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Eight years ago, when I worked for the Varsity, my university newspaper, I got the opportunity to listen to Cynthia Brouse, the award-winning author of "Before the Fact," talk about her long-standing career as a fact-checker.

This article originally appeared on the RBC Direct Investing content hub, Inspired Investor on July 14,2020.

Cynthia Brouse inspired me to become a professional fact-checker myself, but more importantly, she taught me to question everything — on and off the job. I highly recommend it.

If you were to take nothing at face value in my introductory sentence above, for example, you might learn a few things:

  • While I did attend university in Toronto, I did not go to the University of Toronto. I studied at York, so while I did, in fact, work at my school paper, it was Excalibur, not the Varsity, which is UofT’s student paper.
  • I graduated in 2011, and sadly Brouse passed away in 2010, so for both of those reasons, this story can’t have taken place eight years ago in 2012.
  • Brouse has, indeed, won multiple prestigious awards, but not for her book, which is titled “After the Fact,” not “Before the Fact.”
  • Last, but most certainly not least, it wasn’t Brouse who gave a talk at my school paper, but Patricia Treble, another esteemed Canadian researcher (which I only discovered upon fact-checking this article — proof of the unreliability of human memory).

The thing with misinformation is that it looks a lot like the real thing. The more authentic “imitation facts” seem, the more likely we are to eat them up unquestioningly. And how many facts there are! In the on-demand information age, we are inundated with would-be facts all day, every day. With so much going on in the news today, there is no time like the present to get your facts straight. How? I thought you’d never ask!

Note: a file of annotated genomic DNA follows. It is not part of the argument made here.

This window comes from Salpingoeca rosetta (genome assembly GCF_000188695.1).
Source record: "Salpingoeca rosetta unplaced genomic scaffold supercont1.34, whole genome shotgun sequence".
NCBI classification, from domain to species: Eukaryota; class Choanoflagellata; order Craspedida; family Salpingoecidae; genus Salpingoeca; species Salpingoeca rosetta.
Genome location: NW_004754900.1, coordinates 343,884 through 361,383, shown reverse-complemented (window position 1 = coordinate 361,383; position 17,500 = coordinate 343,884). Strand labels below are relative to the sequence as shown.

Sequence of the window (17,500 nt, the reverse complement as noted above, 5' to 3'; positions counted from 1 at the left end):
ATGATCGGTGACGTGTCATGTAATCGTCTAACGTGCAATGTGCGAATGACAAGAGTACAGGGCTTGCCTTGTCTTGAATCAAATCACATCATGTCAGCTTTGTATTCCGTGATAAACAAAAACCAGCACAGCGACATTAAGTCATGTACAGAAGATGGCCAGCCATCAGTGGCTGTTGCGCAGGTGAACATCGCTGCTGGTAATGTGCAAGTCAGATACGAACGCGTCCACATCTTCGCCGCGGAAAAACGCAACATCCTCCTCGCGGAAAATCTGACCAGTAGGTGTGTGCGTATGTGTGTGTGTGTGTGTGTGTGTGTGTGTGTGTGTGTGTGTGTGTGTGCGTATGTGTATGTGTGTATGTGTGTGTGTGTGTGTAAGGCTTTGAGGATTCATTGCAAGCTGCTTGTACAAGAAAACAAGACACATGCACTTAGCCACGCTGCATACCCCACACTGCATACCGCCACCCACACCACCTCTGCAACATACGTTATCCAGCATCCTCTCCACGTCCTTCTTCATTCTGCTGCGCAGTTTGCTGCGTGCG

1. Go Right to the Source

Whenever possible, seek out the original source. That may mean finding the press release on a company’s website (rather than being satisfied with an article about its recent eyebrow-raising announcement), seeking out the study behind the breaking news story (surprise, eating chocolate doesn’t quite do what they said) or reading a prominent figure’s tweet on her own Twitter feed (rather than mindlessly registering a meme about it).

2. When Needed, Go for Second Best

When you can’t go right to the source, get as close to the topic in question as you can. For instance, don’t get your information about Eyebrow, Sask. (yes, it’s a real place – I checked) in a national newspaper; seek out an article from a local paper, or better yet check the Village of Eyebrow website’s bulletin board (yes, it’s real; yes, I checked). If you can’t get close enough to the subject matter, consult multiple reputable sources to compare notes (the operative word here is “reputable”).

3. Frame with Context

Even when you’re satisfied that something is factually sound, it’s important to think critically about what it means. Be it someone’s words or a statistic, just about anything can be misconstrued if taken out of context. If you’re reading that a certain stock’s price has fallen, for example, do some further reading to understand the significance of that fact. Perhaps the stock is cyclical in nature, or maybe it’s tied to an external event. Same goes for a red-hot investment opportunity — what’s the story behind the soaring valuation?

Looking for a short cut? Of course you are, since most of us don’t have hours to dedicate to confirming a single fact. (Believe me, even if you are getting paid, it’s not always fun.)

Good news: You can outsource your fact-checking. All content is not created equal. Be intentional about the channels you select for informing yourself. For instance, I’m partial to any podcast that ends with statements like “this episode was fact-checked by so and so.” You can also consult an independent fact-checking resource, such as

Bad news: You never get a pass on maintaining a critical eye. We are only human, so every writer has some bias — even if it is perfectly aligned with your own. This is why market commentators disclose if they own shares of a certain stock they’ve discussed, for example.